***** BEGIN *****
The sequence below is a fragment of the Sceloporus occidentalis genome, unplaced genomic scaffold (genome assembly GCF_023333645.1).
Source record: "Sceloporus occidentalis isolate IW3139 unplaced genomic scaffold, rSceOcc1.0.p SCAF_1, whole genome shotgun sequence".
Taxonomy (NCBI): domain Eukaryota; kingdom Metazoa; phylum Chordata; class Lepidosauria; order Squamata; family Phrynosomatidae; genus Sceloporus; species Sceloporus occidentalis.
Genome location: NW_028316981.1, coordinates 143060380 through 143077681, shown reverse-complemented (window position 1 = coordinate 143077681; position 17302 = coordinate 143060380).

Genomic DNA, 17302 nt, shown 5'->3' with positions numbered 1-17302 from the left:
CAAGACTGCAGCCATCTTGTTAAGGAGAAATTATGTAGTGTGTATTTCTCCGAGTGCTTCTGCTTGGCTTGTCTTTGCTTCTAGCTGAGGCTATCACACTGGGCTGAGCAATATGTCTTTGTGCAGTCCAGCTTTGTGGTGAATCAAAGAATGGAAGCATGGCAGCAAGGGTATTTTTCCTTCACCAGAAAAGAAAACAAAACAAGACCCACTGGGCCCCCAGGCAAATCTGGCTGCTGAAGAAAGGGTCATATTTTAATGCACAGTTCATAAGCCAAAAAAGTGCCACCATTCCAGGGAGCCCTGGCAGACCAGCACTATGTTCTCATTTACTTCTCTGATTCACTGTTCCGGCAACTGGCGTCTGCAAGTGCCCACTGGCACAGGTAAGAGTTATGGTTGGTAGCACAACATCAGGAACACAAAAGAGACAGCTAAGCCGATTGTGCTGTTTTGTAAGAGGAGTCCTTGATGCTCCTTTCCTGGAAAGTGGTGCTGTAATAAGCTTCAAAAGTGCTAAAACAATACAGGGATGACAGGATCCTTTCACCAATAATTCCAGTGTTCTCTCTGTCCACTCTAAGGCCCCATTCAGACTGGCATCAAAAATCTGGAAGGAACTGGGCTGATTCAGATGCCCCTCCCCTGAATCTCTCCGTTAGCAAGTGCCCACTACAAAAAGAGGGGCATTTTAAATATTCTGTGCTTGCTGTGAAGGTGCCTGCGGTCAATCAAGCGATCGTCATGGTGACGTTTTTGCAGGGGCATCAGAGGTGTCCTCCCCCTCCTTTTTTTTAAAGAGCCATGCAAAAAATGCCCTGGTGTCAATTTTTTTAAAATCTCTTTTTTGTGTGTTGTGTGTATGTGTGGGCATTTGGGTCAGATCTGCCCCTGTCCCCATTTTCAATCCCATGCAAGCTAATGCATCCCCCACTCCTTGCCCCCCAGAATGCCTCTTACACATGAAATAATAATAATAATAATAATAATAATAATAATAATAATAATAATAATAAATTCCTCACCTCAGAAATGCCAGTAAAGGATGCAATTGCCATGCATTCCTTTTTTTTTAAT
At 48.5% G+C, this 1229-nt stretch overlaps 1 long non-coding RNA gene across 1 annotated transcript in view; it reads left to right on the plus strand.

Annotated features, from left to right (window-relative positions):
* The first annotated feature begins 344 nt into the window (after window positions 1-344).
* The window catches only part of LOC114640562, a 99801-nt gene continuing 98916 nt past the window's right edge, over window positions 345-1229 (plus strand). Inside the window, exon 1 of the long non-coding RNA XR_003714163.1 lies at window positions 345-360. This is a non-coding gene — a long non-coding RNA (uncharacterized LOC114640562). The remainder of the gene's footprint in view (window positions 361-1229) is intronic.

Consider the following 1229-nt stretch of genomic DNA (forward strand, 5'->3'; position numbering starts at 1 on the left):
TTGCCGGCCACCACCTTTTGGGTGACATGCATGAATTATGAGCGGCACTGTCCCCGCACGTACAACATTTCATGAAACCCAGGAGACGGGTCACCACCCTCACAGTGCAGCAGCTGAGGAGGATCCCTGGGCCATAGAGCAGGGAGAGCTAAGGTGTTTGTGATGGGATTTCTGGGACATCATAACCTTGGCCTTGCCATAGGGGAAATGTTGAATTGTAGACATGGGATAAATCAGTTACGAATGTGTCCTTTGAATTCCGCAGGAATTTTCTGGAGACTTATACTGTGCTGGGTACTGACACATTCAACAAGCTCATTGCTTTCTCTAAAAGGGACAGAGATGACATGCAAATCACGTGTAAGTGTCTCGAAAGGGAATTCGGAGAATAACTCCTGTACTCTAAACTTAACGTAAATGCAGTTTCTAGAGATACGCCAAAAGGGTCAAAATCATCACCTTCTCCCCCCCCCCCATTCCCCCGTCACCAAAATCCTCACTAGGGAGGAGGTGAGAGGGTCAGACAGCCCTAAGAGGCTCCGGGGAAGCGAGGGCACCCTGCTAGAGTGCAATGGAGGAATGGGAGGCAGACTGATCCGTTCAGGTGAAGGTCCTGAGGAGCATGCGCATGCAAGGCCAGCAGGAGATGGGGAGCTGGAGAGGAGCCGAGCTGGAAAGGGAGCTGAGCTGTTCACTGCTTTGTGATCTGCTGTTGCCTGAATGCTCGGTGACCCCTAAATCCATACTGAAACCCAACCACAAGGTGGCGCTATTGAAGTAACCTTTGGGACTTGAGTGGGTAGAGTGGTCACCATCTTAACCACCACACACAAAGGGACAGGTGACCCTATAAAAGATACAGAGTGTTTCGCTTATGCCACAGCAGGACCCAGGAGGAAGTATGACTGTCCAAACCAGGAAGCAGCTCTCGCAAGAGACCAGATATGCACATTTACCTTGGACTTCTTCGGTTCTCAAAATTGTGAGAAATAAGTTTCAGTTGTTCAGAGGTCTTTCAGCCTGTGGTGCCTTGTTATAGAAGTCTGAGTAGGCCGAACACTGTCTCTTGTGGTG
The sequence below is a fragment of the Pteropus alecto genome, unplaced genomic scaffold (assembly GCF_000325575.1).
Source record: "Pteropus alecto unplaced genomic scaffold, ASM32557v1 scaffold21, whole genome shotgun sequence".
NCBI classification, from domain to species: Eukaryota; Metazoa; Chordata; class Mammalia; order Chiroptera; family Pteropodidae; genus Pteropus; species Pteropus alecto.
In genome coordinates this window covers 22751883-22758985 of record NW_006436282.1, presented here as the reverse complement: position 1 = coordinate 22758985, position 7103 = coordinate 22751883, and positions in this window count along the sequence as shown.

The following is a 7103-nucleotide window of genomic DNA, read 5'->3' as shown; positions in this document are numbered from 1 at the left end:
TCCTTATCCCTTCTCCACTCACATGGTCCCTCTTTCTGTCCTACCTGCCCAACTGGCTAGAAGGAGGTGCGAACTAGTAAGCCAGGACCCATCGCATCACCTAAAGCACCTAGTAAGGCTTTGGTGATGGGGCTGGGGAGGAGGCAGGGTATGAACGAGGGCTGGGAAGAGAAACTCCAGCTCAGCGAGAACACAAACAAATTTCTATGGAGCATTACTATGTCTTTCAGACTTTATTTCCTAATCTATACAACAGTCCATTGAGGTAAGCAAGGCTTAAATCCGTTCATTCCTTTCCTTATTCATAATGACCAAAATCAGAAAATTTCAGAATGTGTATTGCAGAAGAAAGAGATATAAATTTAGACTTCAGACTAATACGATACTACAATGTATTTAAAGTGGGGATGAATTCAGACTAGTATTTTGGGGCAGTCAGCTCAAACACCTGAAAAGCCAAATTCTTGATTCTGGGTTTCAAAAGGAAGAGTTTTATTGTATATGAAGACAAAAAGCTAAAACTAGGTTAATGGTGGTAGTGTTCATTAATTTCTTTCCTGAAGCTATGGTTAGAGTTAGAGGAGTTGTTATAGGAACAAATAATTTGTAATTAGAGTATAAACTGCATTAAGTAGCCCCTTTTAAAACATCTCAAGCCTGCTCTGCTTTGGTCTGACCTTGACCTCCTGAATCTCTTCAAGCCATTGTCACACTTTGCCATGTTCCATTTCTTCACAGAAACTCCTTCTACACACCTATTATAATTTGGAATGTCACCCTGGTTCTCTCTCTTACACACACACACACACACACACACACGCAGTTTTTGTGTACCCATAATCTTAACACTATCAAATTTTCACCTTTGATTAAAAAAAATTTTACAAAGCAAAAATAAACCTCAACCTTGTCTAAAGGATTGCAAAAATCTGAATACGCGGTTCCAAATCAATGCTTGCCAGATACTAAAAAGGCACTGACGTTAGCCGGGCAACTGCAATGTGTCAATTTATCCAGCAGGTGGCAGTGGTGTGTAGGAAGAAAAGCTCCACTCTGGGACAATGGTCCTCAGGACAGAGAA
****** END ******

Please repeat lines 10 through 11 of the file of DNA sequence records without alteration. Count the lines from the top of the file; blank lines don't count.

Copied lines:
* The window catches only part of LOC114640562, a 99801-nt gene continuing 98916 nt past the window's right edge, over window positions 345-1229 (plus strand). Inside the window, exon 1 of the long non-coding RNA XR_003714163.1 lies at window positions 345-360. This is a non-coding gene — a long non-coding RNA (uncharacterized LOC114640562). The remainder of the gene's footprint in view (window positions 361-1229) is intronic.

Consider the following 1229-nt stretch of genomic DNA (forward strand, 5'->3'; position numbering starts at 1 on the left):